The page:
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The Rental

by on July 22, 2020
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Actor Dave Franco makes his directorial debut with “The Rental,” available on VOD beginning Friday, July 24, which plays like a ‘90s erotic thriller meets a Tommy Wiseau melodrama meets mumblecore (subgenre pioneer Joe Swanberg co-scripted with Franco) only to transform into a slasher flick in its final 10 minutes.

Charlie (Dan Stevens, late of “Eurovision Song Contest: The Story of Fire Saga”) and Mina (Sheila Vand of Ana Lily Amirpour’s “A Girl Walks Home Alone at Night”) are partners in a tech firm. To mark an unspecified professional milestone the two are looking to rent a swanky, Pacific Northwest-based beachfront property for a celebratory weekend of hiking, hot-tubbing, dining, drinking and recreational drugs.

The partners appear fairly cozy with one another engaging in flirting and touching, which makes it somewhat surprising that they’ll be inviting their significant others along. Charlie’s married to Michelle (Franco’s real-life wife Alison Brie). Mina’s dating Charlie’s younger ne’er do well brother, Josh (Jeremy Allen White, Lip from Showtime’s “Shameless”). Josh brings his adorable French bulldog Reggie despite it being against the rules.

The foursome are renting the place from the owner’s brother, Taylor (Toby Huss AKA Artie the Strongest Man in the World from Nickelodeon’s “The Adventures of Pete & Pete”). Mina initially attempted to rent the place on her own only to be refused … she assumes on the basis of her Iranian surname. Charlie attempted an hour later and was accepted. Mina brings this up to Taylor none-too-subtly and he passive-aggressively doubles down on his racist rhetoric. Mina is obviously uncomfortable, but her white companions don’t seem to fully grasp her feelings. They’ll all eventually feel discomfort when a camera is discovered in the shower. Things escalate from there.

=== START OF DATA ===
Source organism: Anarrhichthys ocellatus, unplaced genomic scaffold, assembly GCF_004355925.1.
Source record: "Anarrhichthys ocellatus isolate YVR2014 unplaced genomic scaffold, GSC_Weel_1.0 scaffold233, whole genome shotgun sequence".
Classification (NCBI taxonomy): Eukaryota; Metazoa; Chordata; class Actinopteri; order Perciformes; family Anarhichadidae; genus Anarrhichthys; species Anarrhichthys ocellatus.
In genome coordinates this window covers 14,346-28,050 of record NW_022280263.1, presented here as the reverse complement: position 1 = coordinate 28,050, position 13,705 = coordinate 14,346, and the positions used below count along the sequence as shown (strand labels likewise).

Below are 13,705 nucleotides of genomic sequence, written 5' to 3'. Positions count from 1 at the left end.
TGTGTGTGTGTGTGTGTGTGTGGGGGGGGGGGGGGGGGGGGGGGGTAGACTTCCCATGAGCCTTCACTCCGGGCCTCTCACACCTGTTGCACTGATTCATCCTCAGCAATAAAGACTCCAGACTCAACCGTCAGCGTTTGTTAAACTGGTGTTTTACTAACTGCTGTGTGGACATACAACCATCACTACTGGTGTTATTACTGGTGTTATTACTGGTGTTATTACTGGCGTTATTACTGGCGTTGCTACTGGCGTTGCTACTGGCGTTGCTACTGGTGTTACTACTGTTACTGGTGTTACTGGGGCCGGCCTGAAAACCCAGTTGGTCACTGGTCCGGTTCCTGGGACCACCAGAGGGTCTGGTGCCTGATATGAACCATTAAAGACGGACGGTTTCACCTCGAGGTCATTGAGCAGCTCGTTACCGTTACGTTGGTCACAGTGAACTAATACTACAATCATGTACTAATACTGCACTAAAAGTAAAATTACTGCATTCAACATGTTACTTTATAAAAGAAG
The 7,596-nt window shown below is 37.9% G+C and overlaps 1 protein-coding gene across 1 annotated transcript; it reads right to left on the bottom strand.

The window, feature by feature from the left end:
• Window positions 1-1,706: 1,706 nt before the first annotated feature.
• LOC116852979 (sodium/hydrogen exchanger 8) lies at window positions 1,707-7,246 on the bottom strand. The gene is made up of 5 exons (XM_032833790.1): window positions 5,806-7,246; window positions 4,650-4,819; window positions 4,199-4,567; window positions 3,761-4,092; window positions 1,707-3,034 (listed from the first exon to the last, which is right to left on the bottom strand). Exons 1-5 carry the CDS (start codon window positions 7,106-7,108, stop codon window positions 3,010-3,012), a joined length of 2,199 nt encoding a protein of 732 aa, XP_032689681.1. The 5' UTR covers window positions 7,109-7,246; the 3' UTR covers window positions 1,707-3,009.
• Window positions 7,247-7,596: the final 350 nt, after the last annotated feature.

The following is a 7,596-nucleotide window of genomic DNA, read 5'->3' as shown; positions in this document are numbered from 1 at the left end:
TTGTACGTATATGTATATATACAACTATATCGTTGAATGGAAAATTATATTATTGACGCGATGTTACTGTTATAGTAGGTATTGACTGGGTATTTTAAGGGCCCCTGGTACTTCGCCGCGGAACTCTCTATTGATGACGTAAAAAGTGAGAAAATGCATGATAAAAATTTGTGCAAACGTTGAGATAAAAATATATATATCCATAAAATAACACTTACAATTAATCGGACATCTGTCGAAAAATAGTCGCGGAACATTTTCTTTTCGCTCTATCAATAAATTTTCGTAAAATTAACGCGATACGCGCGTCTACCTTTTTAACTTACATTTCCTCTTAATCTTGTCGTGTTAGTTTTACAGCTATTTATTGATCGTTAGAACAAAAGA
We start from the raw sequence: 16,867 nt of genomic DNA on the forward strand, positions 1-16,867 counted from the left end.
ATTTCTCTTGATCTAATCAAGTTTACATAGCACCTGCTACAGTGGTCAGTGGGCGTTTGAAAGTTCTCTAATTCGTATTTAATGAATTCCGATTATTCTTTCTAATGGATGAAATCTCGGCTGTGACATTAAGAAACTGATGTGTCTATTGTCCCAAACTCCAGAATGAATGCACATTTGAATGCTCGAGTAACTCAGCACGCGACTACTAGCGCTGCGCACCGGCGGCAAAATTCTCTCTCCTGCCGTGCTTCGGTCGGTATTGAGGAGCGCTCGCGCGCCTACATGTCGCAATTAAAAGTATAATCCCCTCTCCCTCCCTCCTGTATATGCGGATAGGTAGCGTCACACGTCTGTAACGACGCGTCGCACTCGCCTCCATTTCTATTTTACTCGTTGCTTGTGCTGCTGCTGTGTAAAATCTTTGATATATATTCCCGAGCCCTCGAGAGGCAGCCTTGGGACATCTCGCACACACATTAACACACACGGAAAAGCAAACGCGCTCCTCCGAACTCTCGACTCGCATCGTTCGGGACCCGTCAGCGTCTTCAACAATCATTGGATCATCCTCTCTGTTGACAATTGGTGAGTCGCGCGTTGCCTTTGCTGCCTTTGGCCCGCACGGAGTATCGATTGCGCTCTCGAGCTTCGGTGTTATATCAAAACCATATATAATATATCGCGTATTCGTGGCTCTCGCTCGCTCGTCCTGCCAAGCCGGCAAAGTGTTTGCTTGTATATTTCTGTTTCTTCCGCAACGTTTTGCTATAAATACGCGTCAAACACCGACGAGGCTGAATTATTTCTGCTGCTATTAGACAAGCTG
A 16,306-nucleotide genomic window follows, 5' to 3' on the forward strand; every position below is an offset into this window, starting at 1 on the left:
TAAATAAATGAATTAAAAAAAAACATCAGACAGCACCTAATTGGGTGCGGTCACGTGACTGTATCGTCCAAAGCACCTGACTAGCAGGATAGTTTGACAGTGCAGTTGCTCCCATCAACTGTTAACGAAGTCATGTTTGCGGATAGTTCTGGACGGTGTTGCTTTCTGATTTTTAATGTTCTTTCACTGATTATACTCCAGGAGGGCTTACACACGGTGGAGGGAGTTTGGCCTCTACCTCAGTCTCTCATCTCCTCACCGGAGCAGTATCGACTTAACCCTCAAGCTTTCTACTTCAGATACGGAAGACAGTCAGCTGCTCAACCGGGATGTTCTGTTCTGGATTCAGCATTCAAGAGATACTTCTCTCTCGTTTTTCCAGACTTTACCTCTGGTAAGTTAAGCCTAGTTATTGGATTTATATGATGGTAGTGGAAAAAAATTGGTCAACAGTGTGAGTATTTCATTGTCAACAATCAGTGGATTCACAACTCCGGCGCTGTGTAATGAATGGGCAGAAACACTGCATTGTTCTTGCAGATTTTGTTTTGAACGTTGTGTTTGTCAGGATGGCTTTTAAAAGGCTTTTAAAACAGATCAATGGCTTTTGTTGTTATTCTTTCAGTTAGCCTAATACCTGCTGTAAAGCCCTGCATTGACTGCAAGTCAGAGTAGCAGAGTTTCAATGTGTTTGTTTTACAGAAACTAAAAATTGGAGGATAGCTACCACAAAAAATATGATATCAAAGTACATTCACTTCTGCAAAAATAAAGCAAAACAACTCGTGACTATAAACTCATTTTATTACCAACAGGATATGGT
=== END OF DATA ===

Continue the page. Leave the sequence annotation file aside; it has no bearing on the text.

Franco has assembled a solid cast and I’d argue they generally elevate the material. Stevens and Vand aren’t especially likable in their roles, but they play the parts well. Curiously, Franco gives his wife the most boring, sexless role. (I thought this was Alison Brie not Alison Pill?!!! Sorry, bad joke!) Brie is inherently charming so the performance still registers. White is easily the most likeable of these folks. Then again, the dog might’ve done the heavy lifting in making this the case. I also tend to gravitate towards fuck-up characters in movies as I’m a bit of one in actuality. Huss is an actor I generally enjoy and I dug his creeptacular turn here, but I could’ve gone for more of him.

I don’t know what Franco’s ultimately trying to say with “The Rental.” At a scant 88 minutes it’s equal parts navel-gazing and indeterminate. Part of me thought he was attempting to grapple with his more famous brother James’ purported misbehavior. I kinda figured the elder Franco might’ve been playing a masked character that appears at the picture’s conclusion in a piece of performance art that’s very on brand for the brothers. He didn’t and it wasn’t. Ultimately, “The Rental” left me with very little other than a slight pause when using Airbnb … something a pandemic had already achieved.



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